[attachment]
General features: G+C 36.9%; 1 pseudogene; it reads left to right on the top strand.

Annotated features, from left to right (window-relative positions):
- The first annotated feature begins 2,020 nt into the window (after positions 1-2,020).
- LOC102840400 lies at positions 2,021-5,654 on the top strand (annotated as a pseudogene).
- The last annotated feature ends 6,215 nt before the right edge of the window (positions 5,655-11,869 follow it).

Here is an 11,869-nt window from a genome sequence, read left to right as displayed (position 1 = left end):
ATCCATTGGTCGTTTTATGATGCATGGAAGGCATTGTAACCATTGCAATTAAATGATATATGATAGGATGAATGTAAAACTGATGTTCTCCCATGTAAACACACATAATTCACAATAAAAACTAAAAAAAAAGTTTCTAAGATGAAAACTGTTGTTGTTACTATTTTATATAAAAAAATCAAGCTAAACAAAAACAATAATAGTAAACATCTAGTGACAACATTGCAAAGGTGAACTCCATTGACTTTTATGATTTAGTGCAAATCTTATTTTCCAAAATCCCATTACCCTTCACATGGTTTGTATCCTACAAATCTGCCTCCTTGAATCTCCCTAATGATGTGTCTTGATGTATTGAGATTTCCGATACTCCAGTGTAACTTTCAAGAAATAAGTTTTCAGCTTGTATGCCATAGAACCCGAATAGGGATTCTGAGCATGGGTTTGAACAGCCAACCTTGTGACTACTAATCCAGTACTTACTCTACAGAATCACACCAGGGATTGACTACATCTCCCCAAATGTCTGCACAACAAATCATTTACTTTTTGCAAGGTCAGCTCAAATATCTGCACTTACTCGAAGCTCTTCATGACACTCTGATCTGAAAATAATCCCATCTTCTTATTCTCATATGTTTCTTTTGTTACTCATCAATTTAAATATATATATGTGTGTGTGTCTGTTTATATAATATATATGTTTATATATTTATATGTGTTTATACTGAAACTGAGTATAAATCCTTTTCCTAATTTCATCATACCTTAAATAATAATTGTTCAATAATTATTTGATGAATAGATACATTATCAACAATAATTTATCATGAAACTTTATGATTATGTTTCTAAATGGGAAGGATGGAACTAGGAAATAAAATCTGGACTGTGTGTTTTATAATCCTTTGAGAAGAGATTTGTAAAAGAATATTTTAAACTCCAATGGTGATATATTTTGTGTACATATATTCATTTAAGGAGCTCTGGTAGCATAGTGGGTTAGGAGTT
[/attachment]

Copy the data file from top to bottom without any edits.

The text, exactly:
General features: G+C 36.9%; 1 pseudogene; it reads left to right on the top strand.

Annotated features, from left to right (window-relative positions):
- The first annotated feature begins 2,020 nt into the window (after positions 1-2,020).
- LOC102840400 lies at positions 2,021-5,654 on the top strand (annotated as a pseudogene).
- The last annotated feature ends 6,215 nt before the right edge of the window (positions 5,655-11,869 follow it).

Here is an 11,869-nt window from a genome sequence, read left to right as displayed (position 1 = left end):
ATCCATTGGTCGTTTTATGATGCATGGAAGGCATTGTAACCATTGCAATTAAATGATATATGATAGGATGAATGTAAAACTGATGTTCTCCCATGTAAACACACATAATTCACAATAAAAACTAAAAAAAAAGTTTCTAAGATGAAAACTGTTGTTGTTACTATTTTATATAAAAAAATCAAGCTAAACAAAAACAATAATAGTAAACATCTAGTGACAACATTGCAAAGGTGAACTCCATTGACTTTTATGATTTAGTGCAAATCTTATTTTCCAAAATCCCATTACCCTTCACATGGTTTGTATCCTACAAATCTGCCTCCTTGAATCTCCCTAATGATGTGTCTTGATGTATTGAGATTTCCGATACTCCAGTGTAACTTTCAAGAAATAAGTTTTCAGCTTGTATGCCATAGAACCCGAATAGGGATTCTGAGCATGGGTTTGAACAGCCAACCTTGTGACTACTAATCCAGTACTTACTCTACAGAATCACACCAGGGATTGACTACATCTCCCCAAATGTCTGCACAACAAATCATTTACTTTTTGCAAGGTCAGCTCAAATATCTGCACTTACTCGAAGCTCTTCATGACACTCTGATCTGAAAATAATCCCATCTTCTTATTCTCATATGTTTCTTTTGTTACTCATCAATTTAAATATATATATGTGTGTGTGTCTGTTTATATAATATATATGTTTATATATTTATATGTGTTTATACTGAAACTGAGTATAAATCCTTTTCCTAATTTCATCATACCTTAAATAATAATTGTTCAATAATTATTTGATGAATAGATACATTATCAACAATAATTTATCATGAAACTTTATGATTATGTTTCTAAATGGGAAGGATGGAACTAGGAAATAAAATCTGGACTGTGTGTTTTATAATCCTTTGAGAAGAGATTTGTAAAAGAATATTTTAAACTCCAATGGTGATATATTTTGTGTACATATATTCATTTAAGGAGCTCTGGTAGCATAGTGGGTTAGGAGTT